Their album is surprisingly good, a little bar band, but the recording sounds good, the majority of tracks are originals, and it doesn't fall into the obvious. In 1980, a Joplin, Missouri band could have gone a lot of ways, the obvious Ozark Mountain Daredevils, or perhaps the more pomp rock approach of successful acts like Kansas and Missouri. But, Southern Fried didn't let popularity concern them, they just put out an album of country rock that in parts, kicks around the shit and never concerns itself with a Nashville sound. Their tunes definitely stay in the country realm, but you can tell, these guys weren't afraid of letting the good stuff like the Allman Brothers and Skynard influence their brand of country.
Appears most of the guys in the band still get together and perform. They appear to have slowed down and become Jimmy Buffet fans, but for the most part, still look like a rowdy bunch of dudes that would tear apart a bar.
Sunday, January 22, 2017
Lee's Summit's Pat Metheny scored this entire soundtrack and of note, it featured the single, "This Is Not America" which featured David Bowie on vocals. That's pretty amazing.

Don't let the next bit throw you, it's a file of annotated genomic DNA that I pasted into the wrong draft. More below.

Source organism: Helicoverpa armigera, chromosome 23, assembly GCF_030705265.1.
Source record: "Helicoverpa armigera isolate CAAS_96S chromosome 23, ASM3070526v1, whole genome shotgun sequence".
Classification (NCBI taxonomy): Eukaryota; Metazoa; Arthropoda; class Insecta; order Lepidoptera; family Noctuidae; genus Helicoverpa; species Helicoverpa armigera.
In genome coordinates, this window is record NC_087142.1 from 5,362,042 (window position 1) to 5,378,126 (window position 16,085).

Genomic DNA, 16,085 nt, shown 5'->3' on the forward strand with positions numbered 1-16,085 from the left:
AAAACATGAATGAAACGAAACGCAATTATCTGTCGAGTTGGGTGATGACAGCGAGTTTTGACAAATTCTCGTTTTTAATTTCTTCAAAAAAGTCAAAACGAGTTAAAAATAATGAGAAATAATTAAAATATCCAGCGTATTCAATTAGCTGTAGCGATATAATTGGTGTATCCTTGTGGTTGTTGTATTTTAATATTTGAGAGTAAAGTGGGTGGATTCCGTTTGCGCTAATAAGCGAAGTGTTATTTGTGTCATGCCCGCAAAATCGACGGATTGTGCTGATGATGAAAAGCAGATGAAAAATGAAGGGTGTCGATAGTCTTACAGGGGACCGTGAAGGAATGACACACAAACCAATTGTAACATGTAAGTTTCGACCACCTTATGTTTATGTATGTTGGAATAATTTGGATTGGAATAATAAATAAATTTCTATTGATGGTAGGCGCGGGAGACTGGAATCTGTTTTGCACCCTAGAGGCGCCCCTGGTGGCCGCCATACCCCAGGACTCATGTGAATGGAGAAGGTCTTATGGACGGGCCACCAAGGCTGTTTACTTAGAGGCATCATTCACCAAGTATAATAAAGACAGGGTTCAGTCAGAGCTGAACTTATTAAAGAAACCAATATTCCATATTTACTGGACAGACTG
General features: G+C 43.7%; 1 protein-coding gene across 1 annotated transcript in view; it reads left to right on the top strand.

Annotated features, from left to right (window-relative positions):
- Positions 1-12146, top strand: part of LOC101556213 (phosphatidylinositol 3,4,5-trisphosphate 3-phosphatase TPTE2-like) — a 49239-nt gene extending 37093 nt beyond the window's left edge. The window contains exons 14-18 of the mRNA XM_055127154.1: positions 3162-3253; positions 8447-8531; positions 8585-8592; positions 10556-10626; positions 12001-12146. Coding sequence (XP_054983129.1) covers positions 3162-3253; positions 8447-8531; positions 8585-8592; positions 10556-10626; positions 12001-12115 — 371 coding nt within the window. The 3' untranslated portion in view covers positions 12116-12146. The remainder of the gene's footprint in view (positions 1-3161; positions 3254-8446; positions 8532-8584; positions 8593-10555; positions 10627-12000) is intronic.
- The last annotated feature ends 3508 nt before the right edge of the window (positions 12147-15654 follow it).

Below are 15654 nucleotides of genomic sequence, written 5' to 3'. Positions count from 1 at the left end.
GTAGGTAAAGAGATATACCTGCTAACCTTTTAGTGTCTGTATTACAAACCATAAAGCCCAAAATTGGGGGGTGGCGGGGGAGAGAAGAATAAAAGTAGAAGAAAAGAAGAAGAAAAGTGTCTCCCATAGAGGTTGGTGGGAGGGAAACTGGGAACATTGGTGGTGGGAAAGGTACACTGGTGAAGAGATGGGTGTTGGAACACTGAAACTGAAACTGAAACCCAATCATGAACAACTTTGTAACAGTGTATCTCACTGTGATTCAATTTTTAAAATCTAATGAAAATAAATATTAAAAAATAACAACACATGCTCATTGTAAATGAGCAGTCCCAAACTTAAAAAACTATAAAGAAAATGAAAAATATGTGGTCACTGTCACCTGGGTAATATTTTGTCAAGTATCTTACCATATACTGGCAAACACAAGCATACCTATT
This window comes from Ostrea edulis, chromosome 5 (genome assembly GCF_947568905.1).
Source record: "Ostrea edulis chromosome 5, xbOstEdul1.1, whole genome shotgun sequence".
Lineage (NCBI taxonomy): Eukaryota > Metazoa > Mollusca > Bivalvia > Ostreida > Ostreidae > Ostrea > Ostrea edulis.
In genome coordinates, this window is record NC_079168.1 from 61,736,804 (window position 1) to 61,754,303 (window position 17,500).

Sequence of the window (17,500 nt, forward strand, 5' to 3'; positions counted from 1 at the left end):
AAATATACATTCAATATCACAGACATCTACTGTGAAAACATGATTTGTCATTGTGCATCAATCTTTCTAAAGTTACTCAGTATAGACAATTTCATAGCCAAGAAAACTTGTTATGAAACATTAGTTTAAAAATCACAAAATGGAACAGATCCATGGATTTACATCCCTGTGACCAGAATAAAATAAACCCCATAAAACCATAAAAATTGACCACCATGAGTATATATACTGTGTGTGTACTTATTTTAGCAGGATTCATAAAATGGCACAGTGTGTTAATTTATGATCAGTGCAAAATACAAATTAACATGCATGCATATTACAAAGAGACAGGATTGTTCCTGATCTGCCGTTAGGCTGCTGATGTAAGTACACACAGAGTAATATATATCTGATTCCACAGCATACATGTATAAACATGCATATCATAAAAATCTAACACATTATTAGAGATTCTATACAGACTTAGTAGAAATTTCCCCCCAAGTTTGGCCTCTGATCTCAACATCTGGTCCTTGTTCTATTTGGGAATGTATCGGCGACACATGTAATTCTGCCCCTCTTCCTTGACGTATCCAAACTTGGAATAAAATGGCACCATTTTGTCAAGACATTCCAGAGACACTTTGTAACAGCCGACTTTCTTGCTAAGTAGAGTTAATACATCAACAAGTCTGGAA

The movie was a spy drama loosely based on the true story of two American spys who sold secrets to Russia in the Cold War. The movie was well-received, although, it's nothing that has stood the test of time. However, under the current political landscape, movies like this are occasionally mentioned and newly remembered. It also starred Sean Penn, so it's a footnote in his career.
As an album, it's like most of Metheny's work. Noodles around jazz-fusion and guitar driven landscapes. It's well-done and if you're a fan, I'm sure it's great. From my point of view, it's a little broader than his albums and incorporates a lot of touches you'd expect in a film score, mor orchestration, moodiness, and again, Bowie's vocal track to center around.